Advanced

"Seed money" and publication output in Mexican research: A case study of IFS grantees

Russell, Jane M.; Gaillard, Jacques; Narvaez-Berthelemot, Nora; Zink, Eren and Furo Tullberg, Anna LU (2007) In Interciencia 32(1). p.14-22
Abstract
This study assesses the effect of grants given to young Mexican researchers by the International Foundation for Science (IFS) on the development of their academic careers through an analysis of their publication output. Since 1974 IFS has supported similar to 4000 young scientists in developing countries conducting relevant and high quality research on the sustainable use of biological natural resources. In March 2000 publication lists received from 105 of the 138 current and former Mexican grantees were coded for type and format of publication, language of publication, publication in mainstream journals, co-authorships and author position. These variables were analyzed in relation to the time period when the grant was given, number of... (More)
This study assesses the effect of grants given to young Mexican researchers by the International Foundation for Science (IFS) on the development of their academic careers through an analysis of their publication output. Since 1974 IFS has supported similar to 4000 young scientists in developing countries conducting relevant and high quality research on the sustainable use of biological natural resources. In March 2000 publication lists received from 105 of the 138 current and former Mexican grantees were coded for type and format of publication, language of publication, publication in mainstream journals, co-authorships and author position. These variables were analyzed in relation to the time period when the grant was given, number of grants given, research area and membership of the Mexican National Researchers System (SNI). The publication trends show that IFS support contributed to publication output, to more frequent publication in English and more often in mainstream journals, thus increasing the international visibility of their work and contributing to the internationalization of Mexican science. It is suggested that the grantees receiving IFS financing were able to establish themselves as bona fide scientists in Mexico, especially those from minor universities and research institutes, reducing the likelihood of brain drain and contributing to strengthen national research. Nonetheless, it is concluded that while IFS may not be considered essential to the development of most scientist's research, its funding is an effective facilitator for a continuing research career. (Less)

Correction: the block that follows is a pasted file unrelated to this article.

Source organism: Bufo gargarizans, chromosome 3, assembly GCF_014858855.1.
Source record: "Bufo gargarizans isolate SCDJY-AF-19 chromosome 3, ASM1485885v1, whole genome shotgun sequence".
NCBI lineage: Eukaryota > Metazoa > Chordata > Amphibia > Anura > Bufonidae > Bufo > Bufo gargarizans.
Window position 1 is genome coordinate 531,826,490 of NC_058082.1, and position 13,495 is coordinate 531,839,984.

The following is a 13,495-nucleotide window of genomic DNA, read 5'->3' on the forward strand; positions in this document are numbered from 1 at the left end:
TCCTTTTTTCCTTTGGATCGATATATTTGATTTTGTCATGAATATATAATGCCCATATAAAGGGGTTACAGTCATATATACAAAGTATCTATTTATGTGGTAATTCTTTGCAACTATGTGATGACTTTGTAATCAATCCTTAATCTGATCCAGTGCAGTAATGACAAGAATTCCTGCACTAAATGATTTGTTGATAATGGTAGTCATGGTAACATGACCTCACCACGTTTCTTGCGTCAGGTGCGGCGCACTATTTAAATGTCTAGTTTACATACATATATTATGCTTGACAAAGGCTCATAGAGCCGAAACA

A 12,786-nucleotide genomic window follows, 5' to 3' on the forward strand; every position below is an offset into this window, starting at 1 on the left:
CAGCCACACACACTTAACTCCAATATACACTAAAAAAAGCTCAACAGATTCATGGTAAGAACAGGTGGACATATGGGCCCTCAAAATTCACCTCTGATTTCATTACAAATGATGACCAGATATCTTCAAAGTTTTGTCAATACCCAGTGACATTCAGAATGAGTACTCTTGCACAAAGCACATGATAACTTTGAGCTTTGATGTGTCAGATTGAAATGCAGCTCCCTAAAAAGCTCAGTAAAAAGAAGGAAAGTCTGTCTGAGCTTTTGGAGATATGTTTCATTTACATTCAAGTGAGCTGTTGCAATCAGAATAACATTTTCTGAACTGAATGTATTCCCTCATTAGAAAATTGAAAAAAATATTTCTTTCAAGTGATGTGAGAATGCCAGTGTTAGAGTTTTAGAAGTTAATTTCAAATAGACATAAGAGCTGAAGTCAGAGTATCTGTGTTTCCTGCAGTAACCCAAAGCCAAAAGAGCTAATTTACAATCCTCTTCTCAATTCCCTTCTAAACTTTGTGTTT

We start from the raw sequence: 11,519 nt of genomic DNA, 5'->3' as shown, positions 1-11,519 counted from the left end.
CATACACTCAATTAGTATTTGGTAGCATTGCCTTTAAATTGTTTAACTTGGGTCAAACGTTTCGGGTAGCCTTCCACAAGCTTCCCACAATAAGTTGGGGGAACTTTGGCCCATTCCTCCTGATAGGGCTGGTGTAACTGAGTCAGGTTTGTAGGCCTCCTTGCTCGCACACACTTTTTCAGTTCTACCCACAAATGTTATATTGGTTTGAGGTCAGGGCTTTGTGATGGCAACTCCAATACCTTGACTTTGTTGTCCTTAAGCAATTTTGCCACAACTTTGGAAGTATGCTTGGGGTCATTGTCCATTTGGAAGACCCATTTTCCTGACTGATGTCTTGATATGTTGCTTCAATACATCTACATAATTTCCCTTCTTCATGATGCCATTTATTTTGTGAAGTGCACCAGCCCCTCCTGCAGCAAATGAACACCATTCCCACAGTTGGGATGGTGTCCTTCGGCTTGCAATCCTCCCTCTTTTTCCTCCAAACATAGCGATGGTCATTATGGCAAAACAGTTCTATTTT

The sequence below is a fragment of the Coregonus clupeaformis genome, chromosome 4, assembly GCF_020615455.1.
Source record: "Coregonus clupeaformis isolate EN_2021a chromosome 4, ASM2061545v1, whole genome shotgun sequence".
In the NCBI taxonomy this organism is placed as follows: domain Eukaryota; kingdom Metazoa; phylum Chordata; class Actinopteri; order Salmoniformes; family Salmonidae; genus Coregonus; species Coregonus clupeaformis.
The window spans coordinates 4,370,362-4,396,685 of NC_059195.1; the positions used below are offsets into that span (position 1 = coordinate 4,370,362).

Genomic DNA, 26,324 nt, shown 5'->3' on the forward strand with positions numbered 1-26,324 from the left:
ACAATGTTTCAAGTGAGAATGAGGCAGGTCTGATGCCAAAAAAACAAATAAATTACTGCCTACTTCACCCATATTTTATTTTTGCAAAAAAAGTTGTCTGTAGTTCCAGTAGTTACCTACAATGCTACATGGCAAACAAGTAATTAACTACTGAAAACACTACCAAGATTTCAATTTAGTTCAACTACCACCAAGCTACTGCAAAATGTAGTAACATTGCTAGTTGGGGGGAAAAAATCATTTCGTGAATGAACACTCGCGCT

Please use this url to cite or link to this publication:
author
organization
publishing date
type
Contribution to journal
publication status
published
subject
in
Interciencia
volume
32
issue
1
pages
14 - 22
publisher
Interciencia Association
external identifiers
  • wos:000244320200003
  • scopus:34347344886
ISSN
0378-1844
language
English
LU publication?
yes
id
8de0f138-c4d3-45a5-8525-3e39eebd55fa (old id 674170)
alternative location
http://www.interciencia.org/v32_01/14.pdf
date added to LUP
2007-12-21 13:51:26
date last changed
2017-01-01 07:25:04
@article{8de0f138-c4d3-45a5-8525-3e39eebd55fa,
  abstract     = {This study assesses the effect of grants given to young Mexican researchers by the International Foundation for Science (IFS) on the development of their academic careers through an analysis of their publication output. Since 1974 IFS has supported similar to 4000 young scientists in developing countries conducting relevant and high quality research on the sustainable use of biological natural resources. In March 2000 publication lists received from 105 of the 138 current and former Mexican grantees were coded for type and format of publication, language of publication, publication in mainstream journals, co-authorships and author position. These variables were analyzed in relation to the time period when the grant was given, number of grants given, research area and membership of the Mexican National Researchers System (SNI). The publication trends show that IFS support contributed to publication output, to more frequent publication in English and more often in mainstream journals, thus increasing the international visibility of their work and contributing to the internationalization of Mexican science. It is suggested that the grantees receiving IFS financing were able to establish themselves as bona fide scientists in Mexico, especially those from minor universities and research institutes, reducing the likelihood of brain drain and contributing to strengthen national research. Nonetheless, it is concluded that while IFS may not be considered essential to the development of most scientist's research, its funding is an effective facilitator for a continuing research career.},
  author       = {Russell, Jane M. and Gaillard, Jacques and Narvaez-Berthelemot, Nora and Zink, Eren and Furo Tullberg, Anna},
  issn         = {0378-1844},
  language     = {eng},
  number       = {1},
  pages        = {14--22},
  publisher    = {Interciencia Association},
  series       = {Interciencia},
  title        = {"Seed money" and publication output in Mexican research: A case study of IFS grantees},
  volume       = {32},
  year         = {2007},
}